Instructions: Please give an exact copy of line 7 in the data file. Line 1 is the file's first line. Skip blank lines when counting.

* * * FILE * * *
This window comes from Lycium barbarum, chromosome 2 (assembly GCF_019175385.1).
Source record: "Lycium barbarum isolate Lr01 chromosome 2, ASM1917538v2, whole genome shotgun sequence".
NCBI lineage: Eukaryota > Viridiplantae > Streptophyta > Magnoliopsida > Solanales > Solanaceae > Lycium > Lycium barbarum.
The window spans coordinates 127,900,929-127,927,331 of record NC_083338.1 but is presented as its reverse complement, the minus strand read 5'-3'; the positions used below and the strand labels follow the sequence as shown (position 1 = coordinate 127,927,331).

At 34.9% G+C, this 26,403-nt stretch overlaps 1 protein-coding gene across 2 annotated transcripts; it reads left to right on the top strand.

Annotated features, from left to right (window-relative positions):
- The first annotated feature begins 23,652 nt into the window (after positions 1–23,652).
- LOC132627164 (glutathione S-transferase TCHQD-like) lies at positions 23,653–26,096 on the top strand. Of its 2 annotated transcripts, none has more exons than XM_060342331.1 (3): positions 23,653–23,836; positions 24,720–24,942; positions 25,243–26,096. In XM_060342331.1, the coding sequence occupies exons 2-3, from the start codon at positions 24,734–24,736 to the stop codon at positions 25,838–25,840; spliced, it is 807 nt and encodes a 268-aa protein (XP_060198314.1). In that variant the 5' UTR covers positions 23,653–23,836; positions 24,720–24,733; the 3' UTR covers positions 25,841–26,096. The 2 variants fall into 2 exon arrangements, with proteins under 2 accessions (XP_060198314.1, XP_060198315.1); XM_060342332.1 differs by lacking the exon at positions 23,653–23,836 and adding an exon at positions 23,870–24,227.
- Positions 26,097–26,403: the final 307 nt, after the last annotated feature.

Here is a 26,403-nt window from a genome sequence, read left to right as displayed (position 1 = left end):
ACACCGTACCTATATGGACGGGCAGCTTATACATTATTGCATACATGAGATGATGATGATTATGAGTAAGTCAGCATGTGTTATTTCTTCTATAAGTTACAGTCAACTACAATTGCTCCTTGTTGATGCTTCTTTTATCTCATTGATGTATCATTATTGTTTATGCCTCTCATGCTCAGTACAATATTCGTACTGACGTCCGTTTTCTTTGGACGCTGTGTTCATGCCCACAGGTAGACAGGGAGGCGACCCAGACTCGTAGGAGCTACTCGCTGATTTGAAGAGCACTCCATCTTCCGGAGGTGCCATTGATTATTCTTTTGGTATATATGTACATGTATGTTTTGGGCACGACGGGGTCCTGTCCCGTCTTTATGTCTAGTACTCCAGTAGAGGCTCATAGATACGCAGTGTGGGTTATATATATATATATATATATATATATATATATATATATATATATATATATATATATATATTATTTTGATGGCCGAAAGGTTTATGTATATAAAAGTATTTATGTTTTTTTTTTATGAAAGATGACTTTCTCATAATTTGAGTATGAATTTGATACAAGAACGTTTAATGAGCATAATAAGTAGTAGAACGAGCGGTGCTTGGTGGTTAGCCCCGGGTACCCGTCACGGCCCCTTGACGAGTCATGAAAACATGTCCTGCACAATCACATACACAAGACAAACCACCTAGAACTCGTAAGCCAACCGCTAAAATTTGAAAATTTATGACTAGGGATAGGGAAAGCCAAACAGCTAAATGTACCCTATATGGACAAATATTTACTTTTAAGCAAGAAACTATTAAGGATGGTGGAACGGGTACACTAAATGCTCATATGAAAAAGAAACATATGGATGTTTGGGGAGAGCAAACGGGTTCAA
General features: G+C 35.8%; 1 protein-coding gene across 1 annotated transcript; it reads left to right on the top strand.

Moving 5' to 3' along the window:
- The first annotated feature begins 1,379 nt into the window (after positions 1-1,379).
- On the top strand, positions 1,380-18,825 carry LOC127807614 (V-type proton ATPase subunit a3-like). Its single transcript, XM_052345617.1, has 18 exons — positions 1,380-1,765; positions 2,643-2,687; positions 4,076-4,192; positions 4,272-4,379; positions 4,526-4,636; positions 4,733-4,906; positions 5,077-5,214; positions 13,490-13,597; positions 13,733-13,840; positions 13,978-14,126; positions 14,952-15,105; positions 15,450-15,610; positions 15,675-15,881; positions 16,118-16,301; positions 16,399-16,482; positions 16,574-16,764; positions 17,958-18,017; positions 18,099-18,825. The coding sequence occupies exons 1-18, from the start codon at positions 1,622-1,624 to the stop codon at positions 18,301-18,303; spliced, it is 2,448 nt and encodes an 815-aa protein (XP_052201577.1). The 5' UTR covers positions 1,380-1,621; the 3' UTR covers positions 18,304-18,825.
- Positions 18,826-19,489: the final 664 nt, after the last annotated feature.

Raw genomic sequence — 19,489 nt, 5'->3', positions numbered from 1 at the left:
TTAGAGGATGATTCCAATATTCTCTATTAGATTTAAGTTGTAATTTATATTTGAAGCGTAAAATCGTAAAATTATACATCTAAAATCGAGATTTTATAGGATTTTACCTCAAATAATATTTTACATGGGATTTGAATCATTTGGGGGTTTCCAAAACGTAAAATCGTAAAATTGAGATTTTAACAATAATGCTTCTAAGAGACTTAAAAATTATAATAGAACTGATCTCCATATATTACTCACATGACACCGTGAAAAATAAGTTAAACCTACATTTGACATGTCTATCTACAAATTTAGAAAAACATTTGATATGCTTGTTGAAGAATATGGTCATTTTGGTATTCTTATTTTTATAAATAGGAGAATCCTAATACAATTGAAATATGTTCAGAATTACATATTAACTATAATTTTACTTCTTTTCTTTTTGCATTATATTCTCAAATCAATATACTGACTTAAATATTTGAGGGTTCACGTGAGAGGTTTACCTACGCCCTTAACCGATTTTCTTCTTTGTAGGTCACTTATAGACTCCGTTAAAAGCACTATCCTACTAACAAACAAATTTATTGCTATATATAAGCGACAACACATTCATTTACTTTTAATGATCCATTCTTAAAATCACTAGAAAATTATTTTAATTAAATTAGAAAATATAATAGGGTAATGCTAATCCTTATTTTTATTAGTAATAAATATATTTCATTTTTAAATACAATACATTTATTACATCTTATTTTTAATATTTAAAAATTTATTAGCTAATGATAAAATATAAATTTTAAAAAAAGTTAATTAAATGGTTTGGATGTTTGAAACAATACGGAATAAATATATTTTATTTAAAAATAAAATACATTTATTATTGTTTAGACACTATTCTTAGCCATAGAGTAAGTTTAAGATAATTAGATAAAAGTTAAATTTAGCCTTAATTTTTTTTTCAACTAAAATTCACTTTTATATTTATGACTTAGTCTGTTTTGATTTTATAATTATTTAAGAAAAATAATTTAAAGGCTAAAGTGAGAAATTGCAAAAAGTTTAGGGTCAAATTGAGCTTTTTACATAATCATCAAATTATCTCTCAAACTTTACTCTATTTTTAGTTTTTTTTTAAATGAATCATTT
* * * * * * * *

- The first annotated feature begins 23,652 nt into the window (after positions 1–23,652).